Generally if you just play something and let it happen over the course of other things the songs stand up for themselves. If you listen to intently it can be difficult with new stuff because you might reject it or whatever. I find if you let it come in slowly through the keyhole rather than the whole door, if you hear it in the background, then it starts to wrap itself around you or piss you off... one way or the other. It takes a fair bit of listening and there's so much music you don't get much chance to do that, but the better the record it generally tends to need you to listen to it fully to get the idea of what's really out there.

It's interesting you say that... is there a greater volume of music being released than there was 10 or 20 years ago?
I think so, yeah. But there's a lot more independent stuff coming through too. Don't you find things turn up from little places - this studio or that little company? That's all good... it's good to see stuff out of the major loop. I just know one way or another if there is more or not it seems to be increasing.

With the independent labels starting to pick up do you see there being a resurgence of an underground?
There could be, maybe with the technological developments we can start to see the evolution of a bit of a pirate, satellite radio station where people offshore or elsewhere can program what they want and shoot it round on the Internet. That could open up a few doors. I would like to see more influence from satellite radio really. I'm all for more radio, I just think we're not well served by the small amount there is... there's a great need for more diversity.

Do you see the Internet as being a great art provider?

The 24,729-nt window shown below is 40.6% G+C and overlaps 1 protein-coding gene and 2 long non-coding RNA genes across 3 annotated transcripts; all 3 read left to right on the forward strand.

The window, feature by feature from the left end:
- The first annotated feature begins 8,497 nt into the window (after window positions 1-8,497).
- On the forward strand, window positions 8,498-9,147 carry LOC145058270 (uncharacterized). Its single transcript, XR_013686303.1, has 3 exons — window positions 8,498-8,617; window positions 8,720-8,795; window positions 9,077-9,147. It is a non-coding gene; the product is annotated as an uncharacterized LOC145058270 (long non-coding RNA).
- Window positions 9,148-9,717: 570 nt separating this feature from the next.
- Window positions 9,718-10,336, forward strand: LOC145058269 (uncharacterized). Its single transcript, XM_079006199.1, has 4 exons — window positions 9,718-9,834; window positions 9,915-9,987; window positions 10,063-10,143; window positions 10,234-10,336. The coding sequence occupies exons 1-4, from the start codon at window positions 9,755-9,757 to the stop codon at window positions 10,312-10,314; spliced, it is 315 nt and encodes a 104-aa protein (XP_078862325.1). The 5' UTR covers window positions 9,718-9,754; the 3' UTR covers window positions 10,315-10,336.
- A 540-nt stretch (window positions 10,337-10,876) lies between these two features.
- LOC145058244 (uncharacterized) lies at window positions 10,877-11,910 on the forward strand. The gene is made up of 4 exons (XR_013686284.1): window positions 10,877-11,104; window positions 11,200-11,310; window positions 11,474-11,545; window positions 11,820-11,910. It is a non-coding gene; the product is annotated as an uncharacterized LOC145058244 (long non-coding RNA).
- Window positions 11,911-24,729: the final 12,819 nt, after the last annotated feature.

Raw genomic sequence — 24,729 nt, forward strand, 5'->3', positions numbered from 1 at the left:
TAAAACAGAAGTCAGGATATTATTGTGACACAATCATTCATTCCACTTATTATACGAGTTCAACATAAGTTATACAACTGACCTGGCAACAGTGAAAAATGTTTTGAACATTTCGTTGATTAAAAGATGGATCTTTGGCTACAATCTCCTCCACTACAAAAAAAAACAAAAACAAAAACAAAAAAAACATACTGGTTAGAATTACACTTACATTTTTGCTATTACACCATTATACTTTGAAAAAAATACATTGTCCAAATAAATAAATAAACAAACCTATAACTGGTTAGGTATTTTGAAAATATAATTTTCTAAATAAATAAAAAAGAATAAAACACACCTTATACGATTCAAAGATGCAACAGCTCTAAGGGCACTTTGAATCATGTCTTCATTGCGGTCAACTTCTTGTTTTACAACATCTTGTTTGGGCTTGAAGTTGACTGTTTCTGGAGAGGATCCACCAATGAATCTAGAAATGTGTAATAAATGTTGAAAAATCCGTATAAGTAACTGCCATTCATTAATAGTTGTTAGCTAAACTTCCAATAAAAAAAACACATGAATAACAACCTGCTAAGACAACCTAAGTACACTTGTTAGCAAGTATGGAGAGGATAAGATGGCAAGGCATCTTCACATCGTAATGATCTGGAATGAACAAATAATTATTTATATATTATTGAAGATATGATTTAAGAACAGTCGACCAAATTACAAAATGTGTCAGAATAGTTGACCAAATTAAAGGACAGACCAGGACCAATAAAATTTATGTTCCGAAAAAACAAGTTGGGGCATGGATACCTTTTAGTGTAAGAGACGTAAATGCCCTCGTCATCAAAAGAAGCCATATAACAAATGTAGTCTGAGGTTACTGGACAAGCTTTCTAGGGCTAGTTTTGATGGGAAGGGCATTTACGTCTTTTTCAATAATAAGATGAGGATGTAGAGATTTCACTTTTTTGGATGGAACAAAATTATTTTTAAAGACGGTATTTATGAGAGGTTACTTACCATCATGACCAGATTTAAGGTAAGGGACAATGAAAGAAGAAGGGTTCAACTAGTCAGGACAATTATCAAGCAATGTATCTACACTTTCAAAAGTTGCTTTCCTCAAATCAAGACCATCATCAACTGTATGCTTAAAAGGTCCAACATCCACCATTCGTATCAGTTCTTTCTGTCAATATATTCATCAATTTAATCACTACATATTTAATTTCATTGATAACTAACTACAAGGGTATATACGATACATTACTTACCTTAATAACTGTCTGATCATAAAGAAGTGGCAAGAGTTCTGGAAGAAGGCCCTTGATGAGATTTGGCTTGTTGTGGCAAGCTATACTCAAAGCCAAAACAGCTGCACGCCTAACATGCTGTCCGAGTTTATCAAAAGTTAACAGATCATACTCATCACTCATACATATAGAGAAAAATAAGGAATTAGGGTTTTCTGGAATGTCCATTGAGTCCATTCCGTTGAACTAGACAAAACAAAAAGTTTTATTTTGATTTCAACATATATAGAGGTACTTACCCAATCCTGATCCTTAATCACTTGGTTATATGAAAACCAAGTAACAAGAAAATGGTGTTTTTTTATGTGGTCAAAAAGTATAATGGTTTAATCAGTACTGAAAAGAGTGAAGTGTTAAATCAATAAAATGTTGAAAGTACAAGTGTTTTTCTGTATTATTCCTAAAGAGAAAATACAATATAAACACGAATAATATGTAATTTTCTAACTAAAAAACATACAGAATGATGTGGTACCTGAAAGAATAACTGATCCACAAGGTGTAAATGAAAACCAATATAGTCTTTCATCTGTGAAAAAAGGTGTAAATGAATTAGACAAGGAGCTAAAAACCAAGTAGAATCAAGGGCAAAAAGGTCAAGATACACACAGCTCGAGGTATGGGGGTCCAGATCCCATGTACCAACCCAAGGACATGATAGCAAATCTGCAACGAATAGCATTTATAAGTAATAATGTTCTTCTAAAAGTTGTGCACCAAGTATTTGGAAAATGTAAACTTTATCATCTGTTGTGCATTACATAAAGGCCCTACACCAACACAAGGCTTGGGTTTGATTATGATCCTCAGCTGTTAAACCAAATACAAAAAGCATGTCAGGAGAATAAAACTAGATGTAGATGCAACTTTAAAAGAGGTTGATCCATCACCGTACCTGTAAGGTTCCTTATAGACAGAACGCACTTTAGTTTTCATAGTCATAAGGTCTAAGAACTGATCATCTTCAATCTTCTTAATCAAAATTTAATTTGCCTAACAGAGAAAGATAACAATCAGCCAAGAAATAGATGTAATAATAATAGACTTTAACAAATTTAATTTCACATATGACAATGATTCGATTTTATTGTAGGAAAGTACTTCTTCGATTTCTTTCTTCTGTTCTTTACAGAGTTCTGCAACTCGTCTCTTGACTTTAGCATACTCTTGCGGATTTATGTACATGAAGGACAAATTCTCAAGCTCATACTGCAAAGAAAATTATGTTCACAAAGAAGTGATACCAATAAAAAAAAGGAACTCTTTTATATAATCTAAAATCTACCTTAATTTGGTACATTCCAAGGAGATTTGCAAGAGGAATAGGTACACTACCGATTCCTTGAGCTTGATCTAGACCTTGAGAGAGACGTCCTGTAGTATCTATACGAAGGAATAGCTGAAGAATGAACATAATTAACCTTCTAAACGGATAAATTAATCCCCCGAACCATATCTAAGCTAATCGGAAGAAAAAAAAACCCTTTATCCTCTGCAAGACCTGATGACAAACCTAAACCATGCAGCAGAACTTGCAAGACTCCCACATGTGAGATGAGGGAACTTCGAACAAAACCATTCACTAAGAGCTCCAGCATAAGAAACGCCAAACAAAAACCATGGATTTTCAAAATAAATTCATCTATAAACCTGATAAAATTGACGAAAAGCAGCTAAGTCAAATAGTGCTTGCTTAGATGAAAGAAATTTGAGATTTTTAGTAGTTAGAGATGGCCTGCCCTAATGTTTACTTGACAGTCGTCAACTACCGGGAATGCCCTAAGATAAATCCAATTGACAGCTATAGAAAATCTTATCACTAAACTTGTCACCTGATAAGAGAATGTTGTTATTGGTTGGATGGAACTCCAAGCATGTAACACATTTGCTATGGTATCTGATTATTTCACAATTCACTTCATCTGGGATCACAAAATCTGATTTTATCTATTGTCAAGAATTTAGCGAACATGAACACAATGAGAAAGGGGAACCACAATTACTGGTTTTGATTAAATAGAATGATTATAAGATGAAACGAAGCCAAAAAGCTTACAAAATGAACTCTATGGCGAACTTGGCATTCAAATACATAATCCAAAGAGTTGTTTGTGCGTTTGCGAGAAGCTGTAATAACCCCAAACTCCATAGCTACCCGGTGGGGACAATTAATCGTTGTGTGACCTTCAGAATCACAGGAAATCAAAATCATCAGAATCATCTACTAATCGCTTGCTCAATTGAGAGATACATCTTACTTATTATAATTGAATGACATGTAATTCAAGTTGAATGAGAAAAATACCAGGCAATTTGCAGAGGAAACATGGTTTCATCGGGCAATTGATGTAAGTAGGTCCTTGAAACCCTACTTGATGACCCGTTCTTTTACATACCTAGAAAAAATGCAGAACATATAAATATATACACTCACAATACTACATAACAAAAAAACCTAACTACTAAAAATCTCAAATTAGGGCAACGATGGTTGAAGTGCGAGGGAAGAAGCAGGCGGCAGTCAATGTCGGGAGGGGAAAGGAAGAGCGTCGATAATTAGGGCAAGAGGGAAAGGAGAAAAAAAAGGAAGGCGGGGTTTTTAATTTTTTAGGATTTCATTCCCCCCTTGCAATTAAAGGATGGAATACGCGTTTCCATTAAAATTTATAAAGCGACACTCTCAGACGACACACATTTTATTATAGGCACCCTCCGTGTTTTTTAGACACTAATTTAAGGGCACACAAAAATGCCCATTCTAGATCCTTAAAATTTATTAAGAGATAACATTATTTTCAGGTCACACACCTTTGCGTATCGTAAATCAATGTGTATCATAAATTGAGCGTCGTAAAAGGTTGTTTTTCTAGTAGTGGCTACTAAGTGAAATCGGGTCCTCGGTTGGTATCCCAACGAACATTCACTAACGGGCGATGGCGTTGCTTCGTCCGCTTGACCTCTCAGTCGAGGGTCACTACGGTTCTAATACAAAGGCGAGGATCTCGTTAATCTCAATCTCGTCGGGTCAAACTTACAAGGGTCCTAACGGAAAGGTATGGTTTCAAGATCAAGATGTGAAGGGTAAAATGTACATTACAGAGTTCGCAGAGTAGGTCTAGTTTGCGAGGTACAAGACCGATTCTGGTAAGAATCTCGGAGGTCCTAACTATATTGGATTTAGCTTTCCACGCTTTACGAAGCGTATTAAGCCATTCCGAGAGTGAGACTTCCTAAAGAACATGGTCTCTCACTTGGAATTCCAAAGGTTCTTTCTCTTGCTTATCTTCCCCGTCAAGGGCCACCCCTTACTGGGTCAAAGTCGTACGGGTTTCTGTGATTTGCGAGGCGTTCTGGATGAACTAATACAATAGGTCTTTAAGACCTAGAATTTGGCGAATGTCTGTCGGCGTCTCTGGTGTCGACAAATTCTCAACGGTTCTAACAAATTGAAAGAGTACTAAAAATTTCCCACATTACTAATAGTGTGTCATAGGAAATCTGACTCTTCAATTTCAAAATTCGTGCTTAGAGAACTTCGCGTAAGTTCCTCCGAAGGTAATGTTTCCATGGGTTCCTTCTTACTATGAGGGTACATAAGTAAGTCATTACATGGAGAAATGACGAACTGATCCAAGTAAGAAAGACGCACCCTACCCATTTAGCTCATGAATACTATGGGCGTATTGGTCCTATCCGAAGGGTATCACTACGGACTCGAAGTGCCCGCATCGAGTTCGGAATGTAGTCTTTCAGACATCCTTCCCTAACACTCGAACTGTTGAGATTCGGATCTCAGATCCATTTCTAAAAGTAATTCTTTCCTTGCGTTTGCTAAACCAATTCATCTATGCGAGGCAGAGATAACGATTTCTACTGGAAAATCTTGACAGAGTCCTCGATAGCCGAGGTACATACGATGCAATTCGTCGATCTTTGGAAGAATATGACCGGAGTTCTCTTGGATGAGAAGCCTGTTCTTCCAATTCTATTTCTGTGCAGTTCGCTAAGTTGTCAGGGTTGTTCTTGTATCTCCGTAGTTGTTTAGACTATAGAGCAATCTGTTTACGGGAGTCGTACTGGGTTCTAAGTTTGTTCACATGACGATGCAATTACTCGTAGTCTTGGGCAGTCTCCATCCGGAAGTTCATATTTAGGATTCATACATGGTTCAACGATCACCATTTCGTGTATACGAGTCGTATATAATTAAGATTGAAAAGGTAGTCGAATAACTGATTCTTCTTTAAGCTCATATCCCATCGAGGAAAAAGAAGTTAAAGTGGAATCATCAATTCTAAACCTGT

It should be. There's no reason why not. The music industry made its biggest mistake in history when it didn't embrace the Internet properly and viewed it as something to try and profit off. It was something they should have embraced and connected with and used like radio is used, but because they thought they could get a piece of the action it sort of screwed the whole thing up really.

Do you think it was economics that led the majors to view the internet as the devil?
Yeah I think so, because they wouldn't take it on board... they wouldn't step forward to meet it. They just stood there and they wanted to keep everything and not give anything back. Wouldn't it have been smart with new albums to make one track available on the Internet so people can hear what they're about, as a taster sort of thing, rather than just use it as a promo medium to expose things and get people onto stuff? Rather than prevent people hearing music with this battle against downloading for free.?

I totally agree. For servicing our own bands my friend and I have just started an independent label we called Major Label and our little slogan is 'going out of business and blaming it on the internet since 1995'. That's their whole schtick... it's hilarious and sad at the same time.
That is hilarious and pretty true. I don't think the internet is the major problem the music industry has to face at all, and I think it was symptomatic and it's obviously going to happen with technology and so on but that's not the big. It's the fact they didn't embrace it properly and deal with it and they tried to sue fans or music enthusiasts because they're downloading, that is insane.

Were you vocal about that around the time of the Napster litigation?
I tried to be. There's only so much you can get into a Sunday paper about those sorts of things. Certainly I think it's all wrong and they've got it wrong, but it's wrong also that people now in this generation think that you should get music free. Everything costs something and I'm a believer in protecting copyright so nothing's for free, but there's got to be a better way to enforce it than the one they found. It seems that music industry has moved to a mode where they don't even want retail, because its too hard. They'd rather not have to deal with it, and just sell to people directly... yet they could have done just that with the internet originally! I suppose they didn't want to and now they're trying to do it. I think we'd miss retail. I like going into record stores and having a look around... I like the tactile experience of looking at something.